0404 GMT March 22, 2019
According to findings of the preliminary research presented at the American Heart Association’s Epidemiology and Prevention/Lifestyle and Cardiometabolic Health Scientific Sessions 2019 in Houston, Texas, olive oil seemed to protect blood platelets from dangerous ‘activation’ which can cause a build-up and blood clots, newtelegraphng.com wrote.
The primary goal of the conference, which held from March 5 to 8, is to promote the development and application of translational and population science to prevent heart disease and stroke and foster cardiovascular health.
A blood clot is a clump of blood that has changed from a liquid to a gel-like or semisolid state. Clotting is a necessary process that can prevent one from losing too much blood in certain instances, such as when one is injured or cut. An immobile blood clot generally won’t harm one, but there’s a chance that it could move and become dangerous.
If a blood clot breaks free and travels through the veins to the heart and lungs, it can get stuck and prevent blood flow and may result in a medical emergency.
Reacting to the development, lead author, Dr. Sean Heffron at New York University School of Medicine said, people who are obese were at increased risk of having a heart attack, stroke or other cardiovascular event, even if they don’t have diabetes or other obesity-associated conditions.
“Our study suggests that choosing to eat olive oil may have the potential to help modify that risk, potentially lowering an obese person’s threat of having a heart attack or stroke,’’ Heffron stated. Platelets are blood cell fragments that stick together and form clumps and clots when they are activated.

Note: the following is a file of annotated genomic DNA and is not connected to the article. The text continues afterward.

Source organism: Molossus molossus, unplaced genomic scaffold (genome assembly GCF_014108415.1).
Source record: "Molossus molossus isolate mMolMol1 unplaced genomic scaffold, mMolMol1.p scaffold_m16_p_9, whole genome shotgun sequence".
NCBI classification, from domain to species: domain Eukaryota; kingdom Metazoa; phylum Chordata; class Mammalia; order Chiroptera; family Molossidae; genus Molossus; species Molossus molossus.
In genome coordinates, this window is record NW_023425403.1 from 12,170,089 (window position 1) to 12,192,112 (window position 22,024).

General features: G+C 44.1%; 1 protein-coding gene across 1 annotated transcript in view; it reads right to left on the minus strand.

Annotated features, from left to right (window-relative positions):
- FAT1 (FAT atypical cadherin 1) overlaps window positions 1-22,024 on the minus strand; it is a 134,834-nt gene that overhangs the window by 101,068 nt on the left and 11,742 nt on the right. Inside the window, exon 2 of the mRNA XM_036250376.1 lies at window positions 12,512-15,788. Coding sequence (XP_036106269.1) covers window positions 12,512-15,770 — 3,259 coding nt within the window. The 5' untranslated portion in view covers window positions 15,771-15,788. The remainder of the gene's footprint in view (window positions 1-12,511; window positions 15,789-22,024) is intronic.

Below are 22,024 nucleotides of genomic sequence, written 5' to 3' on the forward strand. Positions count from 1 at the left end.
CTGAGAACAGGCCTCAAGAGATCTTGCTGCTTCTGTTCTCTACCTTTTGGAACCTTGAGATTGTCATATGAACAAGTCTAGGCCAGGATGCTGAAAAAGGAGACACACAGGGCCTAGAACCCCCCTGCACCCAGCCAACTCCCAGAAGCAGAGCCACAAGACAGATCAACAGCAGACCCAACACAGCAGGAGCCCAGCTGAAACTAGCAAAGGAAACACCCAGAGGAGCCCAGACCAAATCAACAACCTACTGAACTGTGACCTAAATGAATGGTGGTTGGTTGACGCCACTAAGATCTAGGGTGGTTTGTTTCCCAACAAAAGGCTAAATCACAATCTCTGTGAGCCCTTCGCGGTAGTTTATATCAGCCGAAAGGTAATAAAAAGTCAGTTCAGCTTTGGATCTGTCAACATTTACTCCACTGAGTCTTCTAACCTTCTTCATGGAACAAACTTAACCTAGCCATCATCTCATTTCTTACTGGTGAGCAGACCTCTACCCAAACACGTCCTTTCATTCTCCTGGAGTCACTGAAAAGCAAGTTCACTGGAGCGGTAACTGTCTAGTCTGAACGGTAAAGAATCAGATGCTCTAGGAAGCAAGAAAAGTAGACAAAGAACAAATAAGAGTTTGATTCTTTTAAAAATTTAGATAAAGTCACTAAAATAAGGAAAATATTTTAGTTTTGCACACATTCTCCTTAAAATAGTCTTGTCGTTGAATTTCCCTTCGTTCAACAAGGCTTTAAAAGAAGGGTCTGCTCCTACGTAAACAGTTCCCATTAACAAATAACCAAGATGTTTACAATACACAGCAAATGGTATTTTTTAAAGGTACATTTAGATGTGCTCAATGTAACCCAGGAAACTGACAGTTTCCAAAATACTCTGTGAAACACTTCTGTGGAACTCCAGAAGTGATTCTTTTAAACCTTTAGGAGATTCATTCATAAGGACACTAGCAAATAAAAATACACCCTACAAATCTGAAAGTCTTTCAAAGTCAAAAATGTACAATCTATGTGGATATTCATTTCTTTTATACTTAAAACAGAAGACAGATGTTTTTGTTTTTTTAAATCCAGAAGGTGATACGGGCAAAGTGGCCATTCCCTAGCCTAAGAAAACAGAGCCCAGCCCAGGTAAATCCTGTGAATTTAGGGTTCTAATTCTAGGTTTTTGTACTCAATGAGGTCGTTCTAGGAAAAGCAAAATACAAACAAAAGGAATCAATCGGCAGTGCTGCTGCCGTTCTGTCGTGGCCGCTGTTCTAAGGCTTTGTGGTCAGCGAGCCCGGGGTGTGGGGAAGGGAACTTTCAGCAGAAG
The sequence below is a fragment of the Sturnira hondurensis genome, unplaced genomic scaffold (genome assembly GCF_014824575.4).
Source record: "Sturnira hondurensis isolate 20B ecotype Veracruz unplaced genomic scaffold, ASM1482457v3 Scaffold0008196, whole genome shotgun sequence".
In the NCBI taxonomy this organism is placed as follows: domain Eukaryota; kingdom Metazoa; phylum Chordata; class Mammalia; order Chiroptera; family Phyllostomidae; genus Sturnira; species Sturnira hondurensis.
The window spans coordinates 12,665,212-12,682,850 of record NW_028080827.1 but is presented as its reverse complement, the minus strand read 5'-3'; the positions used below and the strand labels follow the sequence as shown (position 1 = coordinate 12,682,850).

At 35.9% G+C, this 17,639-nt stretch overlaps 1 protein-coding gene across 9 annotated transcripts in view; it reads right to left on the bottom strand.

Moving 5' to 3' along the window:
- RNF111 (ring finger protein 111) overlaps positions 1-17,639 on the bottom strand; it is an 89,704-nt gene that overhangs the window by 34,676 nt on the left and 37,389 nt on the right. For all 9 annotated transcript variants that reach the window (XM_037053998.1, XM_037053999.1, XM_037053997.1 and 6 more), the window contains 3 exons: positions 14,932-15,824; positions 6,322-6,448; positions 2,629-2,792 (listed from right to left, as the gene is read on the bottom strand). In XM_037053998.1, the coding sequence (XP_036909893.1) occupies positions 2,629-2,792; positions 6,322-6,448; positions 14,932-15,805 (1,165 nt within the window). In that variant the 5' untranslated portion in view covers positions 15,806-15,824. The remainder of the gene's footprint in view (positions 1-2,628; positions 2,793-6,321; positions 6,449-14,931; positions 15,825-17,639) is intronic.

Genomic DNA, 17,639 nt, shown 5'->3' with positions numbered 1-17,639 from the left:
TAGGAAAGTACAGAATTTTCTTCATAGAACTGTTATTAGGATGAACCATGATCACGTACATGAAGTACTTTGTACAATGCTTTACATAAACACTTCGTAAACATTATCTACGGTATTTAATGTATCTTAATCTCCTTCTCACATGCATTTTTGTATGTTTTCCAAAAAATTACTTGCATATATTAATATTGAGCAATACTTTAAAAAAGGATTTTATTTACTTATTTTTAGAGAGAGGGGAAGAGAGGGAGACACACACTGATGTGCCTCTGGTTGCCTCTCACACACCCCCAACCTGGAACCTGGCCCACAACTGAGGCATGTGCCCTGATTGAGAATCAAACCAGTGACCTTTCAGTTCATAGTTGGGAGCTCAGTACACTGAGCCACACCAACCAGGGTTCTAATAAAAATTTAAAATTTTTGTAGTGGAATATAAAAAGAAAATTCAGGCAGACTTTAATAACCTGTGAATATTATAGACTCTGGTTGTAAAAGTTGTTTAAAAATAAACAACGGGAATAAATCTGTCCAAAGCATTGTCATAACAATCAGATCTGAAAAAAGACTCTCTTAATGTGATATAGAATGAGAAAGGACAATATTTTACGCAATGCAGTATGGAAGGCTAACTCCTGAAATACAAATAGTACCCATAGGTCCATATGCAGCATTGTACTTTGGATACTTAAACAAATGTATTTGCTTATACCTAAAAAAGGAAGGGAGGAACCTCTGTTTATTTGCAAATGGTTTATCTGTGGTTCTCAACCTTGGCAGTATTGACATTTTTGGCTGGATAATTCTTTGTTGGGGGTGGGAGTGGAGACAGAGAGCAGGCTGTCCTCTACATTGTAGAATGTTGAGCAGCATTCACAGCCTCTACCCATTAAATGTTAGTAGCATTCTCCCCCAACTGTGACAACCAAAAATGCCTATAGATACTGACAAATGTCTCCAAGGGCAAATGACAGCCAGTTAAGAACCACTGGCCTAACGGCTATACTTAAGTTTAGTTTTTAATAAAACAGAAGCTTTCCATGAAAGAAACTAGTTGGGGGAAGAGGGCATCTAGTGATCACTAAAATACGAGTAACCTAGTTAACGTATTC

They contribute to the buildup of artery-clogging plaque, known as atherosclerosis, the condition which underlies most heart attacks and strokes.
The observational study involved 63 obese, non-smoking, non-diabetic individuals with an average age of 32.2 and where morbidly obese with an average body mass index (BMI) of 44.1. The research team found those who ate olive oil at least once a week had lower platelet activation than participants whose ate it less often, and that the lowest levels of platelet aggregation were observed among those who ate olive oil more frequently.
On the contrary, they did not see any of these beneficial effects from red meat, eggs, butter, or margarine. On his part, the coauthor, Ruina Zhang, a medical student, added, “To our knowledge, this is the first study to assess the effects of dietary composition, olive oil specifically, on platelet function in obese patients.’’